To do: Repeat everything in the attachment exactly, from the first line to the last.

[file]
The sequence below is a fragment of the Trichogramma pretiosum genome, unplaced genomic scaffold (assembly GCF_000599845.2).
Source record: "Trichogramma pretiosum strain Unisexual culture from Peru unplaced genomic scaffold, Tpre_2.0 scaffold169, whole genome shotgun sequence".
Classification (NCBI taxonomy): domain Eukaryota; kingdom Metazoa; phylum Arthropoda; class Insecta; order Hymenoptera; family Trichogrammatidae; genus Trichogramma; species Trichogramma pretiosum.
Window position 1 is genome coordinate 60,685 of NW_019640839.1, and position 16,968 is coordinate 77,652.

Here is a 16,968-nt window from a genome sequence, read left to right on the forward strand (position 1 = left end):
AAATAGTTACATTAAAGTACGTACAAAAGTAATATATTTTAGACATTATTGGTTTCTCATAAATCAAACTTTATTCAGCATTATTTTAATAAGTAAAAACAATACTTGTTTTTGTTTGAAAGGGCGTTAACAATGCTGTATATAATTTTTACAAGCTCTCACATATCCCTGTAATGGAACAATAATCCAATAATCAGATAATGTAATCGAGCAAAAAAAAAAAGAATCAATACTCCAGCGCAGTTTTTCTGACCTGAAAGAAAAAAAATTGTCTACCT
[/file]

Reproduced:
The sequence below is a fragment of the Trichogramma pretiosum genome, unplaced genomic scaffold (assembly GCF_000599845.2).
Source record: "Trichogramma pretiosum strain Unisexual culture from Peru unplaced genomic scaffold, Tpre_2.0 scaffold169, whole genome shotgun sequence".
Classification (NCBI taxonomy): domain Eukaryota; kingdom Metazoa; phylum Arthropoda; class Insecta; order Hymenoptera; family Trichogrammatidae; genus Trichogramma; species Trichogramma pretiosum.
Window position 1 is genome coordinate 60,685 of NW_019640839.1, and position 16,968 is coordinate 77,652.

Here is a 16,968-nt window from a genome sequence, read left to right on the forward strand (position 1 = left end):
AAATAGTTACATTAAAGTACGTACAAAAGTAATATATTTTAGACATTATTGGTTTCTCATAAATCAAACTTTATTCAGCATTATTTTAATAAGTAAAAACAATACTTGTTTTTGTTTGAAAGGGCGTTAACAATGCTGTATATAATTTTTACAAGCTCTCACATATCCCTGTAATGGAACAATAATCCAATAATCAGATAATGTAATCGAGCAAAAAAAAAAAGAATCAATACTCCAGCGCAGTTTTTCTGACCTGAAAGAAAAAAAATTGTCTACCT